We’ll hear a lot about Black History Month in the media… We will hear from black leaders and those saying the country as a whole needs to do better.
There are strides being made – President Biden committing to appoint a black female to the U.S Supreme Court – BUT and that’s a huge BUT… we still only recognize Black History as this one month… February. When really conversations around race and those underserved need to be happening every day, especially in the media.
Our amazing client, Kim Crowder, who is a Diversity, Equity and Inclusion expert, explains:
“Billing Black History Month as critical only once a year is a direct reflection of how we have not honored the pertinent history of the U.S. Americans who have been historically ignored throughout the year.
Overall, our country needs to reshape the idea that Black History is only for Black people. This is U.S. American history and should be framed accordingly. It is everyone’s history, specifically White U.S. American history too.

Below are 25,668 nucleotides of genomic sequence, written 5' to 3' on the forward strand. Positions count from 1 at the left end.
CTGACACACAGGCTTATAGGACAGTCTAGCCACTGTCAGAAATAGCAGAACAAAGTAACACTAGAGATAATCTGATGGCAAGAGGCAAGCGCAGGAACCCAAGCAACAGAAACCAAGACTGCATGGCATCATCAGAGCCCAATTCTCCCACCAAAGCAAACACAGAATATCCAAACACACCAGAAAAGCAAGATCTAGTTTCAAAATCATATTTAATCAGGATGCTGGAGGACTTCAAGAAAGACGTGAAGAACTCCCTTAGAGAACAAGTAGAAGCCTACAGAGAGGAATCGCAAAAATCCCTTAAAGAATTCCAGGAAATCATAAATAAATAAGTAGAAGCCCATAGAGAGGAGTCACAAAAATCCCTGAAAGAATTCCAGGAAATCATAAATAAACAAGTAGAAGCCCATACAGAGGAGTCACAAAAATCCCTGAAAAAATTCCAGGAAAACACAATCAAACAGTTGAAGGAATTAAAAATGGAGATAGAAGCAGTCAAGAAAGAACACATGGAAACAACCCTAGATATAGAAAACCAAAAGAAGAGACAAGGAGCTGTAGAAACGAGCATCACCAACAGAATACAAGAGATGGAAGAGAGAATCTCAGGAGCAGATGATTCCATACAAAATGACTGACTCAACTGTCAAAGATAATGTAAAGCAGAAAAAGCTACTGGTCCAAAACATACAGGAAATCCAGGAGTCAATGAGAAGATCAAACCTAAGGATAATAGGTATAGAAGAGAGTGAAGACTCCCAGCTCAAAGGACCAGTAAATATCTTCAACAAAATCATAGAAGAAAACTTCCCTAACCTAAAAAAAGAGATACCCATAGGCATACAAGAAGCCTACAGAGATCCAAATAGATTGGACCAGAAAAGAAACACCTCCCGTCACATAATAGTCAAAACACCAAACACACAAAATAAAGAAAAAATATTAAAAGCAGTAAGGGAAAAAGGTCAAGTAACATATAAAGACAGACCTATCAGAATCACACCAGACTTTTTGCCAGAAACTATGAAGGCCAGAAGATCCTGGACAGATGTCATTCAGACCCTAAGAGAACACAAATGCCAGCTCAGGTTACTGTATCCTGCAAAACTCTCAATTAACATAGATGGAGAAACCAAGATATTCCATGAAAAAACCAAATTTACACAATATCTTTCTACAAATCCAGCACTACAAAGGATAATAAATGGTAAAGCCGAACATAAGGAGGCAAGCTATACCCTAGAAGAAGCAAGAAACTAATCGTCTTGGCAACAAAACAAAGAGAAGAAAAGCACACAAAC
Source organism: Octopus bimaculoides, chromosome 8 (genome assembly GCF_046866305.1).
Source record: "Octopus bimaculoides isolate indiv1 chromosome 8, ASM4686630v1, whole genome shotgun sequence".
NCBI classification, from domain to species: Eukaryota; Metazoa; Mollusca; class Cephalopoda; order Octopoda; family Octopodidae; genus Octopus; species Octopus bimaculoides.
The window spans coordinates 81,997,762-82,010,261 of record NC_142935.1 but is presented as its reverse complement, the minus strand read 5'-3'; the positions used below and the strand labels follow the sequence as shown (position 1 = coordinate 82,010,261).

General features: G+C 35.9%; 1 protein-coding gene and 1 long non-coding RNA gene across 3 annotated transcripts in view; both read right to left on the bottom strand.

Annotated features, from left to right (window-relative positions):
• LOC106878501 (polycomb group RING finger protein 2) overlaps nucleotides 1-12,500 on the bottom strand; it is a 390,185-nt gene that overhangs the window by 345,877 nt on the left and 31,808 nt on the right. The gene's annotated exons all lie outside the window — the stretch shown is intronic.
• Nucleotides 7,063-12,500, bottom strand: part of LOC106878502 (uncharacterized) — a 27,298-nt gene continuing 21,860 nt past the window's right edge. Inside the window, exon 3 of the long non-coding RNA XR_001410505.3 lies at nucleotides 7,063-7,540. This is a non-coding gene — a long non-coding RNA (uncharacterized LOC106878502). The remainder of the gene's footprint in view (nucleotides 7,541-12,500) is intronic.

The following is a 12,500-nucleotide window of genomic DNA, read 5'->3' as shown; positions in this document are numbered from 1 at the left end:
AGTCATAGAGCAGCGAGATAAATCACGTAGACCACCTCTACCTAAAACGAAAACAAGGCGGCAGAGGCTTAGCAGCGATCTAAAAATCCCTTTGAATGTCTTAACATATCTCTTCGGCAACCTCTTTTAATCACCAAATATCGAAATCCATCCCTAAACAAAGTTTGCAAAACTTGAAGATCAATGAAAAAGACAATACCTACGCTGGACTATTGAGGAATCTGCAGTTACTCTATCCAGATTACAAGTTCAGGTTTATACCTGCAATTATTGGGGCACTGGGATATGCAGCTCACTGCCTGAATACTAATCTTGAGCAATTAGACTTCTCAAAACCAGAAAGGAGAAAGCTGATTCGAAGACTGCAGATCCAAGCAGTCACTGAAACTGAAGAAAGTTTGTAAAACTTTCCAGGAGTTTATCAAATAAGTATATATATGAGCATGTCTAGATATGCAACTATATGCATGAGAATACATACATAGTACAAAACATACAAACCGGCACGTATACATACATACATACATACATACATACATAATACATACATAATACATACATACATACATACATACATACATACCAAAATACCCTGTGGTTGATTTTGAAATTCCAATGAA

We would like to see more conversations that include the triumphs and lesser-known historical events, including the tremendous ways U.S. Americans who are Black have impacted the country.”
This is where the media comes in! The media can play a huge role in making sure Black people’s amazing impacts are seen, heard and understood. It carries a big responsibility, but it needs to happen… every day, not just this month. We are getting clients like Kim in the media more and more, but it’s still not enough. We need shifts. And it starts with voices being heard in the media putting pressure on our elected leaders.
As Kim says, “while we are seeing a rise in performative acts in the U.S. towards advancing Black U.S. Americans, we are still not seeing structural shifts, including enacting the policies to protect Black and Brown voters, broader cancellation of student debt, housing reform, reparations, and redistributing finances given to police.”